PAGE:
Since accounts of the phenomenon appeared in various newspapers, Mr. Holroyd has been deluged with letters from all parts of the country, giving advice as to ways and means of solving the mystery.

One writer said that he was perfectly certain that the sounds were made by owls another was ‘perfectly certain’ that they were due to the hot water pipes, and yet another urged that the floor should be taken up, stating that a hedgehog had by some means become imprisoned beneath the floorboards, the animal would emit terrible cries. Another writer related that in a case within his knowledge a family had been greatly scared by screams and cries, which afterwards ceased. In the course of time the floor of the house was taken up, and the dead bodies of a cat and several kittens were then found.

But by far the most starting suggestion of all was that of an anonymous correspondent, whose letter was received on Wednesday evening. The writer stated that he or she was certain that a murder has been committed at the house, and urged the occupier to call in the police without delay, and have the floor taken up, and a thorough search made. No importance, however, is attached to such a suggestion by anyone acquainted with the house.

The occupier and his wife and family, with the governess, now occupy only two bedrooms, so thoroughly unnerved have the women folk and children become, that the children are naturally afraid to sleep by themselves.

Mr. Holroyd has never from the first believed in a supernatural cause of the strange sounds, and being a cool and level headed man, he has quietly sought in every way to try and elucidate the mystery. Thinking that there was a possibility the wooden or iron structure of the house might be affected by changes in temperature, he took careful note, and discovered the interesting fact that the shrieks were far more frequent and intense when the weather was hot than when it cooled down.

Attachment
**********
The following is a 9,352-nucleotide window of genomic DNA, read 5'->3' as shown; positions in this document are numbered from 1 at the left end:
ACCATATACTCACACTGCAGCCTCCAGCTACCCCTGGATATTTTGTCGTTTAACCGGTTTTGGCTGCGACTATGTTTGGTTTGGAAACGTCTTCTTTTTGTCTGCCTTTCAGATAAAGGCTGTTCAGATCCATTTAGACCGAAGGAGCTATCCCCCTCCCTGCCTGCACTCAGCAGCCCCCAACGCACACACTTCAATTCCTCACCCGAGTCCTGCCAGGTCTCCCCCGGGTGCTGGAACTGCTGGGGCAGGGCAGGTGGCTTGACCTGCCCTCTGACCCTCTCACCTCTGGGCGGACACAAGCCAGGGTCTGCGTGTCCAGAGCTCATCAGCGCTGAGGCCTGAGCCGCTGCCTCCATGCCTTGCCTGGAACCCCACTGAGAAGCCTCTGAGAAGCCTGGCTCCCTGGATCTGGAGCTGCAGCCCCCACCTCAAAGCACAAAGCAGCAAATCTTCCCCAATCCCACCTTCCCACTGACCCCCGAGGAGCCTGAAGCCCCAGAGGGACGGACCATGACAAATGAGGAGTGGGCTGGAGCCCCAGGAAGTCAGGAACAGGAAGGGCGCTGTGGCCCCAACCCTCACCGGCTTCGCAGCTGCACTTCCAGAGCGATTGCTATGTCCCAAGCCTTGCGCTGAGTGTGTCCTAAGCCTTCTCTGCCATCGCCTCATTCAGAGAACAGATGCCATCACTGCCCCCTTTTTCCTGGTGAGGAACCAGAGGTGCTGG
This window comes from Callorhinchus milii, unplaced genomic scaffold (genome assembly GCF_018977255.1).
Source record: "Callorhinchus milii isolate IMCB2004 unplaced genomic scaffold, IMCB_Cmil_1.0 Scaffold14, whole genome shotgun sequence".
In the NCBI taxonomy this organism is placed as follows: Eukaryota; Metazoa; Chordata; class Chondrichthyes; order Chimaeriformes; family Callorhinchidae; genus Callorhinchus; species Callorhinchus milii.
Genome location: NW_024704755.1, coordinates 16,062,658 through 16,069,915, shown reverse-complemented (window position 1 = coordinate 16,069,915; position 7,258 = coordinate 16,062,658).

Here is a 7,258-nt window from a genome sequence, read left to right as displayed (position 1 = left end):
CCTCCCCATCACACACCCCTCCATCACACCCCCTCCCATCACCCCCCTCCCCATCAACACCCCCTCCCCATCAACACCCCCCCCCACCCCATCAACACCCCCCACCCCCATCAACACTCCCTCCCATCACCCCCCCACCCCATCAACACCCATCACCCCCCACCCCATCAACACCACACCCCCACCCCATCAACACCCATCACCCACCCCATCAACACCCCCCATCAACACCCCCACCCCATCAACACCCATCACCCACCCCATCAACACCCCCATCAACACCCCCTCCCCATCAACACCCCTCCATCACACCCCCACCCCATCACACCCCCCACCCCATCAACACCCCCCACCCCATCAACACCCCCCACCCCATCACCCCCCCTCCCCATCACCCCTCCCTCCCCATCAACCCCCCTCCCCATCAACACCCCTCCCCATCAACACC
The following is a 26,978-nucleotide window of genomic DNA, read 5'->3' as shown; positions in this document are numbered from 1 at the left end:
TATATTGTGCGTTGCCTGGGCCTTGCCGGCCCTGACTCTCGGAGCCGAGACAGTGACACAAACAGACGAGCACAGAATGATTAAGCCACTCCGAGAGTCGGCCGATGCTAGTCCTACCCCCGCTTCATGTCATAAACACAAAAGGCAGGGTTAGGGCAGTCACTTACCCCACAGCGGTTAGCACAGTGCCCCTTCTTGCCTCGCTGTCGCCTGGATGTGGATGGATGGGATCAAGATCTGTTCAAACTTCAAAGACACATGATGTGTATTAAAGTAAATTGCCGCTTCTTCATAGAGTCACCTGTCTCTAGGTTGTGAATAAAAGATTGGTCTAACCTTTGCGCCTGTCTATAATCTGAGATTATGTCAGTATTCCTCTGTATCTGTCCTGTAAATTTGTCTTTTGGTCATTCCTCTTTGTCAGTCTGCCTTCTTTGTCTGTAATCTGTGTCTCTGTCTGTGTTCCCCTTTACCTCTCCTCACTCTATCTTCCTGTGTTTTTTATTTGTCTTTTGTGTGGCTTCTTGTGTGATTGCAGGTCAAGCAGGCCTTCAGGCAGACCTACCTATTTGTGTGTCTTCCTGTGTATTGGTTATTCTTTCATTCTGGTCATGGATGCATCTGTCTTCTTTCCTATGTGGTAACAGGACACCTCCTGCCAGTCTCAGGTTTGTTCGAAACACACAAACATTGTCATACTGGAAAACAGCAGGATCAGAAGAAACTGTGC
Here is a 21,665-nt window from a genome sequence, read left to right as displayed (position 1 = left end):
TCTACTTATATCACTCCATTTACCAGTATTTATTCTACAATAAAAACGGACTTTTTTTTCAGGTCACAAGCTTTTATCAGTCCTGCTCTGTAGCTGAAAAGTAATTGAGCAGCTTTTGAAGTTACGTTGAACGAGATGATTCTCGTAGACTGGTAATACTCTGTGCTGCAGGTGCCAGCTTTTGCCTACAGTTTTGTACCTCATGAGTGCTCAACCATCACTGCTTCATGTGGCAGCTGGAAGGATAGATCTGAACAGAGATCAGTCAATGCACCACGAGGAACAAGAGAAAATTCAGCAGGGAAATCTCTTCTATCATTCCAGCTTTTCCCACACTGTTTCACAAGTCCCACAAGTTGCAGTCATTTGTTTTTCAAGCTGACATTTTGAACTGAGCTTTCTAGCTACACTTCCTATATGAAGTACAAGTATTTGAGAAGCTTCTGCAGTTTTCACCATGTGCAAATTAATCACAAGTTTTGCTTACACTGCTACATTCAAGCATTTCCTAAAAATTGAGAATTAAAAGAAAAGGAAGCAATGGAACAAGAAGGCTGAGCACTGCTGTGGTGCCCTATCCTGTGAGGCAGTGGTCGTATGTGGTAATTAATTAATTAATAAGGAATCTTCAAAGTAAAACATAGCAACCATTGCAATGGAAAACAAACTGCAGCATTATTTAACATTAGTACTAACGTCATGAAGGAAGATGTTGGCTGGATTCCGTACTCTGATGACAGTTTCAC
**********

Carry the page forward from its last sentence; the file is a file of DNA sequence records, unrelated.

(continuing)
But, against the theory, he must place the experience of the last few days when, though the weather has been very hot, not a single cry has been heard.


To the Editor

We have received the following interesting letter from Mr. Holroyd:—

Dear Sir—as I hear a report is being put about that ‘the ghost’ has been found. I am writing to contradict this unless it has been found by some outsider, in which case it is strange that the particular person has not informed us. I hear that some have tried to make out that the noises have been caused by the maid, and others that they made by my son.

I state emphatically that I can prove this is not the case, and if I come across anyone making such a statement I shall place the matter in my solicitor’s hands, and make him or her answer for the statement in the proper place. It has been heard on several occasions, when neither has been in the house, nor even on the premises, also when others have been in their company.

Personally I do not believe in ghosts, and I feel quite certain these strange noises could have a very simple explanation as is generally the case in such circumstances.—Believe me, yours faithfully.


The next edition 2nd June 1911, just said no more sounds had be heard since last Sunday week. There is no solution to the mystery.


Next week 9th June 1911. There was a statement from Mr. Holroyd stating that the maid was only employed temporarily in emergency. The maid was find in the house on her day off. Questioned by Mr Holroyd and the owner of the house (rented property) she left his employ. He considered the matter at an end.

The maid called into the offices of The Woking News and Mail. She told the paper that she believed the sounds were caused by humans. She confirmed she had left Mr. Holroyd’s employ.


This is the end of the mater there are no further reports.

Many questions arise from this case.


  1. Do Owls made sounds in the day.
  2. What was the Maid doing on her day off?
  3. How if she was guilty, how did she make the sounds?
  4. Why the turn around from defending the Maid to totally blaming her ?
  5. What was the role of the landlord. Could it have something to do with the Hill Side case at Egham. In 1904 The Daily Express carried an article about the renter of this house, the poet Stephen Phillips leaving because it was haunted. Both parties were successfully sued for “Slander of Title” by the Landlord for damages of £200.00. He said he could not rent the property because of the publicity. The Daily Mail and The Light ran the story again in 1906, and both got sued again..

      Could the threat of court action caused everybody to try and close the case down, and the         maid took the blame?